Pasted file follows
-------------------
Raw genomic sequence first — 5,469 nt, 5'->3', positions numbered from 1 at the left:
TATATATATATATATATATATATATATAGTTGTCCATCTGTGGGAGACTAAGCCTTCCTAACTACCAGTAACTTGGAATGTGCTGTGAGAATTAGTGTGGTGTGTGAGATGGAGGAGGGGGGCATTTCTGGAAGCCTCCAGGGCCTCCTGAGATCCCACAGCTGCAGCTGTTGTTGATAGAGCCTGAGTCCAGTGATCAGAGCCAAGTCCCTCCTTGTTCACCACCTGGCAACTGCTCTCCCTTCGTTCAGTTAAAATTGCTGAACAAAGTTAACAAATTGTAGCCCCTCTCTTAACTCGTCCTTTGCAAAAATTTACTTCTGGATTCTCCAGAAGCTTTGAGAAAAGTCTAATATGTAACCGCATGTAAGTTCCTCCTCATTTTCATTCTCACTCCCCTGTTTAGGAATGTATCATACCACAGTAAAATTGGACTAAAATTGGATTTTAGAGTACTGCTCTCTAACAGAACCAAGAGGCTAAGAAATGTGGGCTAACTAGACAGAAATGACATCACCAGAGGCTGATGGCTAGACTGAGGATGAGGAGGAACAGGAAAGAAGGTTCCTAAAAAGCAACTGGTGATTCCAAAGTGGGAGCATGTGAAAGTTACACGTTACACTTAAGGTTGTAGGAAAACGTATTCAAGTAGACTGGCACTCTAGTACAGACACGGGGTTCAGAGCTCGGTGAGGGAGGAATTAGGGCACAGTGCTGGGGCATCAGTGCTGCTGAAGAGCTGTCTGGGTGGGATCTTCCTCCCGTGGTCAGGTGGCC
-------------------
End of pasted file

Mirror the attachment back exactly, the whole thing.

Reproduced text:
Raw genomic sequence first — 5,469 nt, 5'->3', positions numbered from 1 at the left:
TATATATATATATATATATATATATATAGTTGTCCATCTGTGGGAGACTAAGCCTTCCTAACTACCAGTAACTTGGAATGTGCTGTGAGAATTAGTGTGGTGTGTGAGATGGAGGAGGGGGGCATTTCTGGAAGCCTCCAGGGCCTCCTGAGATCCCACAGCTGCAGCTGTTGTTGATAGAGCCTGAGTCCAGTGATCAGAGCCAAGTCCCTCCTTGTTCACCACCTGGCAACTGCTCTCCCTTCGTTCAGTTAAAATTGCTGAACAAAGTTAACAAATTGTAGCCCCTCTCTTAACTCGTCCTTTGCAAAAATTTACTTCTGGATTCTCCAGAAGCTTTGAGAAAAGTCTAATATGTAACCGCATGTAAGTTCCTCCTCATTTTCATTCTCACTCCCCTGTTTAGGAATGTATCATACCACAGTAAAATTGGACTAAAATTGGATTTTAGAGTACTGCTCTCTAACAGAACCAAGAGGCTAAGAAATGTGGGCTAACTAGACAGAAATGACATCACCAGAGGCTGATGGCTAGACTGAGGATGAGGAGGAACAGGAAAGAAGGTTCCTAAAAAGCAACTGGTGATTCCAAAGTGGGAGCATGTGAAAGTTACACGTTACACTTAAGGTTGTAGGAAAACGTATTCAAGTAGACTGGCACTCTAGTACAGACACGGGGTTCAGAGCTCGGTGAGGGAGGAATTAGGGCACAGTGCTGGGGCATCAGTGCTGCTGAAGAGCTGTCTGGGTGGGATCTTCCTCCCGTGGTCAGGTGGCC